I never knew I could learn to love a bug, but somehow, it happened.
So far I have loved working in the TRIP lab and it’s really opened my eyes to the full process of research, from coming up with an idea, or several, that is doable and intriguing, to actually planning out the experiments themselves and collecting data. The first few weeks have already passed by so quickly and I feel as though I've learned so much. I’ve definitely gained a newfound respect for the fruit fly, they are fascinating creatures. I never knew I could learn to love a bug, but somehow, it happened.
Another one of the great experiences that thas come from these weeks has been the other students that I get to work with. Everyone is extremely friendly and always open to share what they are doing when asked. At first, I was a little nervous meeting so many new people and I honestly felt like I was the only person lost at certain points, but after talking to everyone during the program, I learned that we all feel the same way at times and it definitely made me feel more comfortable in the lab. We are always willing to help each other and once our independent projects began, it really emphasized the point that this was a group experience that we all share.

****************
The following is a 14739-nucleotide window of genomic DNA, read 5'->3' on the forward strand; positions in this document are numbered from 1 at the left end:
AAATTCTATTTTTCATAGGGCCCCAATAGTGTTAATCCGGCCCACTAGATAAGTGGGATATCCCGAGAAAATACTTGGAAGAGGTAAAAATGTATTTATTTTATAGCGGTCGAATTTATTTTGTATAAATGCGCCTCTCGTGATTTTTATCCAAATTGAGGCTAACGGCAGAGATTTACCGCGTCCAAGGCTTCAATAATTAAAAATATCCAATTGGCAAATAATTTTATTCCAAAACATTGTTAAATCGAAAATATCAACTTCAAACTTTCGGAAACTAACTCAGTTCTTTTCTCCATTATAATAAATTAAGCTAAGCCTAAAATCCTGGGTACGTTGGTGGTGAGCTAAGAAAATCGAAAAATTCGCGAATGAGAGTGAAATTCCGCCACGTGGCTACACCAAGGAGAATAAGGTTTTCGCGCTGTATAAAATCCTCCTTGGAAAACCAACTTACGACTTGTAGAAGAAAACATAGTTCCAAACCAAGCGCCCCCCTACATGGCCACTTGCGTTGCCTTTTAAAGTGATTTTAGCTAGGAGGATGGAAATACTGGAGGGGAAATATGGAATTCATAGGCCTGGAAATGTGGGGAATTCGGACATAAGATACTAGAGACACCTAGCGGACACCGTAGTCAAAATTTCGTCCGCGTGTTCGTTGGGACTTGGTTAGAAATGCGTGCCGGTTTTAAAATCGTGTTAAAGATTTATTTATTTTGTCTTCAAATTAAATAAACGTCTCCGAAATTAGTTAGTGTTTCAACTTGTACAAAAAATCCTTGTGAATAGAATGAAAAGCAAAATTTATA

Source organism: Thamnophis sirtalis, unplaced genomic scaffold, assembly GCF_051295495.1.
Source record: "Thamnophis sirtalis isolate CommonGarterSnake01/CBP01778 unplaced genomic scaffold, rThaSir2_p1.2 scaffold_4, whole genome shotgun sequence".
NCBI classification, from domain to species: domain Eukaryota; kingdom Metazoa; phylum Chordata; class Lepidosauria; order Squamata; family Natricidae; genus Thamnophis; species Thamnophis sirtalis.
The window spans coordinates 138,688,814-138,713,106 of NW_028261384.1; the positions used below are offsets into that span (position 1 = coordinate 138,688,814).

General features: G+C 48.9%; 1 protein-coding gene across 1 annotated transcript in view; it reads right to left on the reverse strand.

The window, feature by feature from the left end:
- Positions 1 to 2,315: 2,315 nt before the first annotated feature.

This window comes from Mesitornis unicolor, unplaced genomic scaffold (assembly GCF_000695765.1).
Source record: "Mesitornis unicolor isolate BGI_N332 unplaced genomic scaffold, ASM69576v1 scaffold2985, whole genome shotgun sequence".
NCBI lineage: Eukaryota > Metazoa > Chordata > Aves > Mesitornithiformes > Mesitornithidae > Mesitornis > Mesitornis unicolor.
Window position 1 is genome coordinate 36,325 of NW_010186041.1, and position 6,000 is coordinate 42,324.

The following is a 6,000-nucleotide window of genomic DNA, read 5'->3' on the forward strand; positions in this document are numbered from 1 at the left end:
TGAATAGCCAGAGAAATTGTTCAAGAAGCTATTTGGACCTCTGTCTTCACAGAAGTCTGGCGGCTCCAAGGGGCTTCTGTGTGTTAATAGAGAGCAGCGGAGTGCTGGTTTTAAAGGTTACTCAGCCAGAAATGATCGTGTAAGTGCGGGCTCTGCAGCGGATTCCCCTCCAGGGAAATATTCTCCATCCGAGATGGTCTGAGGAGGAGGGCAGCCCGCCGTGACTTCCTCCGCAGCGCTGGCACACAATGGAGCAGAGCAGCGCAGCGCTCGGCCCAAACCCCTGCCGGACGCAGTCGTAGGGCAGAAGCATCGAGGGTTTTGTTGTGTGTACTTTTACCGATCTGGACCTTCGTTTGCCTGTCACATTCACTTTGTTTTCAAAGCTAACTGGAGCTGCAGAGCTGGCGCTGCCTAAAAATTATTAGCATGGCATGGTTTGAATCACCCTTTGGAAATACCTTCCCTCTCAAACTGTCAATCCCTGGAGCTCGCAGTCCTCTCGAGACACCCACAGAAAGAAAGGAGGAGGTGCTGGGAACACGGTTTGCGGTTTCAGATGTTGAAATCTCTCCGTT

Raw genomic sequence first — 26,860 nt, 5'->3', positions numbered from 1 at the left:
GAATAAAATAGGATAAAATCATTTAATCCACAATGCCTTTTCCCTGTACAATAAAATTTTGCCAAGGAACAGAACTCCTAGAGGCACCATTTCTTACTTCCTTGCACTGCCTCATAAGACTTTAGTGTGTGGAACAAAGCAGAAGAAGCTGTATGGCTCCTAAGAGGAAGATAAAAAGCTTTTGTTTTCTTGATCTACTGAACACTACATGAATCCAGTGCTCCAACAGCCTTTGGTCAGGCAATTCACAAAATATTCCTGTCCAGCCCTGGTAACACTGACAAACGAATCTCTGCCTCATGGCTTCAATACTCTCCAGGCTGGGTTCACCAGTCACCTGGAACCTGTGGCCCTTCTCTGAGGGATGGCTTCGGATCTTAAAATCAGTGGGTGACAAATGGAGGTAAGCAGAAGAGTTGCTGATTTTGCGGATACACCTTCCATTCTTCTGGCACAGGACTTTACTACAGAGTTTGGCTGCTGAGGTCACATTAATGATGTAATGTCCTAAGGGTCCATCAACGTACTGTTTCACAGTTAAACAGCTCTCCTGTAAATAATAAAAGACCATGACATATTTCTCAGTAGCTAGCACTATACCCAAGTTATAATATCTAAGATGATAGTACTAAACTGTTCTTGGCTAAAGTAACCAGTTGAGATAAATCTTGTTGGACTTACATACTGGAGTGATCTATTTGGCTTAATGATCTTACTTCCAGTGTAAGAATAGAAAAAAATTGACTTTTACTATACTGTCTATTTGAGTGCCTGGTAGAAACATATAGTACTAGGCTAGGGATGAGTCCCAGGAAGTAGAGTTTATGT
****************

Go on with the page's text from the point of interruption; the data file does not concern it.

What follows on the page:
One of the biggest challenges that I've faced has been coming up with a topic to study for my independent project. I spent a lot of time researching different drugs and how to induce specific effects, like reducing the senses of taste and/or smell, in my flies. I knew I wanted to do something with sensation because being able to monitor the effects the loss of certain senses has on behavior could potentially influence how doctors treat their patients based on their behavior patterns. After help from the amazing instructors, I’ve shifted the focus of my project towards pain tolerance and how the painkiller Aspirin affects the bravery of the fruit flies. I decided to go with this topic because finding a connection between pain tolerance and risk-taking behaviors could lead to predictions in human behaviors and whether they would need extra assistance in activities like physical therapy, possibly being too afraid to do it by themselves because of the pain. Additionally, I started noticing that those who are more outgoing tend to have a lot of body modifications like tattoos and piercings, so I’m excited to see if there is actually any correlation or if my experiments prove me wrong completely.